Technology Integration Reduces Costs and Increases Efficiency at Hospital

July 15, 2011
Building-management system extended to new facility

To better serve the health-care needs of west central Indiana and eastern Illinois, Union Hospital in Terre Haute, Ind., embarked on a five-story, 575,000-sq-ft expansion incorporating spacious private rooms, improved parking, and convenient access.

Construction of a new facility drove the need for enhanced integration across the campus. Hospital executives sought to expand the building-management system and install integrated fire and security systems. To meet those needs, hospital administrators enlisted Johnson Controls.

Seeing Is Believing
After visiting Johnson Controls' headquarters in Milwaukee to see the company's Metasys building-management system and wireless temperature controls firsthand, hospital executives switched from a wired approach to a wireless one, saving more than $50,000 in the process.

Going wireless eliminated the need for conduit stub-ups for temperature controls and the need to pull the communications bus. Because the wireless platform also eliminated the need for room-thermostat rough-ins and BACnet communication wiring for 400 patient rooms, the construction team was better equipped to meet other project deadlines.

Safety and Security
A common standards-based platform enabled Johnson Controls to integrate technology providing campuswide fire-alarm and security solutions. The new facility and the four existing facilities feature a Johnson Controls IFC2-3030 fire-alarm system and P2000 security-management system. The P2000 system is integrated with IP-card readers to monitor doors across the campus. Additionally, when a fire alarm is triggered, members of the hospital staff can monitor activity through the Metasys system to determine the best course of action.

The Metasys system also is used to monitor and control HVAC systems and equipment in the other facilities, as well as at the hospital’s second location in Clinton, Ind.

Innovative Security Solutions
The new hospital brought a challenge unique to health care: the security of prescription-drug drawers. The same IP-card readers used at entrances across campus were installed and integrated with the P2000 system to monitor and control access to 36 drawers in the pharmacy. Authorized personnel now can dispense medicines as needed with the swipe of a card.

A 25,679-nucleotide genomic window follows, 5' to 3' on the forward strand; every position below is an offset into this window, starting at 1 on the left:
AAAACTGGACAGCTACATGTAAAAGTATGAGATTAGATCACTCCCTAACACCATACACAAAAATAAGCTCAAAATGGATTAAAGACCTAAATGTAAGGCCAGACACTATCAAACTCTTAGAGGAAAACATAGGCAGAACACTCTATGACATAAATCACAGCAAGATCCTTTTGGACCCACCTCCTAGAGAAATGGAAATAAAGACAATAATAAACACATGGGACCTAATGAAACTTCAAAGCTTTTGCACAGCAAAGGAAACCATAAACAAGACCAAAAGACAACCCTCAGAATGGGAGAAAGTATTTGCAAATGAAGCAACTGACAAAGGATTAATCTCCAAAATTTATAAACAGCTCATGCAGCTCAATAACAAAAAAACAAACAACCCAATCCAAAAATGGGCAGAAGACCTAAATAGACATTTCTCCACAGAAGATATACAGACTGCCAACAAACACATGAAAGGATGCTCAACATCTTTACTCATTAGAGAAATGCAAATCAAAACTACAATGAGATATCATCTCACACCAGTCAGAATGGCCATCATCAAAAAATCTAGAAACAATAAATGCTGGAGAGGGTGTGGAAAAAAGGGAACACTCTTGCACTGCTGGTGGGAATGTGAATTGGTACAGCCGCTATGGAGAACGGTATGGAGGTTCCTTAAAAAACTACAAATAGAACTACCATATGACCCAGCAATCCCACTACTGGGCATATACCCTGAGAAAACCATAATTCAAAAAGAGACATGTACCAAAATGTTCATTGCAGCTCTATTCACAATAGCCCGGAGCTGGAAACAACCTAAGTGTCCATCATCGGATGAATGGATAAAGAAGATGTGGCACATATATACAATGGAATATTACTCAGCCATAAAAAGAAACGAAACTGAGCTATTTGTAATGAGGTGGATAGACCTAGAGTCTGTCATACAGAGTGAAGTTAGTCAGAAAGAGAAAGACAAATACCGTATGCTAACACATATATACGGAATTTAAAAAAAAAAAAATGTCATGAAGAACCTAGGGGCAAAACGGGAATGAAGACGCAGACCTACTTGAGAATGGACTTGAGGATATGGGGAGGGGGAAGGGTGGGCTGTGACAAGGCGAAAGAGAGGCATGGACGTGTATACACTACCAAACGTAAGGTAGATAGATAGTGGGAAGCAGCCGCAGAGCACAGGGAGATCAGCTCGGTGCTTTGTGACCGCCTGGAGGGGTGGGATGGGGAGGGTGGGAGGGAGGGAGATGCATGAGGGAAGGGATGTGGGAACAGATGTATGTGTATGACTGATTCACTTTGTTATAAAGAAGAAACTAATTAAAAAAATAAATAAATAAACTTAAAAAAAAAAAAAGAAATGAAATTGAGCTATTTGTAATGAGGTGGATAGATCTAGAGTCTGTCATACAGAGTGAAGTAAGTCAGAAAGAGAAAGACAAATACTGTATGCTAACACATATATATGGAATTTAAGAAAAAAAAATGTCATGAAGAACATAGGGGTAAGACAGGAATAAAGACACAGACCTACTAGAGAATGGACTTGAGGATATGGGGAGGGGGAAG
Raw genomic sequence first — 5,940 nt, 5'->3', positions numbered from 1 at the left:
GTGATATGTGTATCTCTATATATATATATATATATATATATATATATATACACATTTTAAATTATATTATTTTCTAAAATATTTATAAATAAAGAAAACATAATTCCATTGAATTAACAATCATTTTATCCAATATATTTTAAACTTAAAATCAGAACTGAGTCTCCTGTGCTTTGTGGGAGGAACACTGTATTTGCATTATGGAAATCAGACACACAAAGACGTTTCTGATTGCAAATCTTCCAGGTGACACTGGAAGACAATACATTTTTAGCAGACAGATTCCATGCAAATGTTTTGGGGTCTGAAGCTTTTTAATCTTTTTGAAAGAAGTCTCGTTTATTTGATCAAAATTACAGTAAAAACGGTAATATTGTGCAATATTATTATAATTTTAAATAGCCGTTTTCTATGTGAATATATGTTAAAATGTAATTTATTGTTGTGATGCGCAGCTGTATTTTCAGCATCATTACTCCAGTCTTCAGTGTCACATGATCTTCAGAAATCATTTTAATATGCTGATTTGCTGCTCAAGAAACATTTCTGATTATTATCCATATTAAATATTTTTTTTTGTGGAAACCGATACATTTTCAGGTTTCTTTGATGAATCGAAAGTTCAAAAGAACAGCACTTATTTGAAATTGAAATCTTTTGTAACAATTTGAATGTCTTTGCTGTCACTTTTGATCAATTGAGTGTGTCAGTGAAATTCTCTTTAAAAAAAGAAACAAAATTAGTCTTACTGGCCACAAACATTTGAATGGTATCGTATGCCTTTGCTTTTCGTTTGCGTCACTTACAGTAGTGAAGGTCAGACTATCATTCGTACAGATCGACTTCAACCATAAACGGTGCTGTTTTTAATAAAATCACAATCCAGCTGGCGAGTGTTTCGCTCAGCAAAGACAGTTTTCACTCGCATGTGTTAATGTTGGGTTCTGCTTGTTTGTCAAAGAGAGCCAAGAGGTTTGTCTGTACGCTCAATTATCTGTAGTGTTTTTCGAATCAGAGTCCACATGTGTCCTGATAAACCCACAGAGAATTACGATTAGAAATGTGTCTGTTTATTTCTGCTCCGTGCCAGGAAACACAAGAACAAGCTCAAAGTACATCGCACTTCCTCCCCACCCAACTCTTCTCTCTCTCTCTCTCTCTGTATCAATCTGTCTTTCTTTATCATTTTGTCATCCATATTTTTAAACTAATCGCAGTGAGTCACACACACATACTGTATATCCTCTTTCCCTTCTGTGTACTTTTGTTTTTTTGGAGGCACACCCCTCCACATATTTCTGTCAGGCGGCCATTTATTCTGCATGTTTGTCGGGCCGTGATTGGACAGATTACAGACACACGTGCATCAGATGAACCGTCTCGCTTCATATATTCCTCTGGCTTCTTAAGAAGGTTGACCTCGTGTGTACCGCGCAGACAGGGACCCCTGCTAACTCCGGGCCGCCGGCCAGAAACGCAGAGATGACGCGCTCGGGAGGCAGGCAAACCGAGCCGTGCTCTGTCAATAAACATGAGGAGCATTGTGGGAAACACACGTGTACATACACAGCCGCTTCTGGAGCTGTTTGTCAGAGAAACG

Systems integration was paramount for the hospital.

"I was very pleased to see that the fire-alarm system could be integrated with the expanded Metasys system," Dave Snapp, director of construction development for Union Hospital, said. "It brings added value to the Metasys system we already had in place while giving us the ability to monitor and control systems from a single location."

The Metasys system is maintained by Johnson Controls under a planned-service agreement that includes preventive maintenance on variable-air-volume boxes, air handlers, and YORK chillers. The goal is to continuously fine-tune the system and implement energy-efficient strategies to optimize HVAC-equipment performance and reduce operational costs.

Future Integration
Union Hospital has future-ready technology in place. The access-control system is being upgraded continually campuswide. This includes interfacing with the digital-video-recording system and surveillance cameras. Also, the hospital is a beta test site for Johnson Controls’ new power-over-Ethernet card readers.

With the time, cost, and energy savings being realized, the integrated technology supports Union Hospital’s goals for providing compassionate, efficient, and high-quality patient-care services.

"Our goal was to provide ... a modern facility offering a healing environment, a focus on the patient, and a respect of the environment," Kym A. Pfrank, vice president and chief information officer, said.

Information and photograph courtesy of Johnson Controls.

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About the Author

Scott Arnold | Executive Editor

Described by a colleague as "a cyborg ... requir(ing) virtually no sleep, no time off, and bland nourishment that can be consumed while at his desk" who was sent "back from the future not to terminate anyone, but with the prime directive 'to edit dry technical copy' in order to save the world at a later date," Scott Arnold joined the editorial staff of HPAC Engineering in 1999. Prior to that, he worked as an editor for daily newspapers and a specialty-publications company. He has a bachelor's degree in journalism from Kent State University.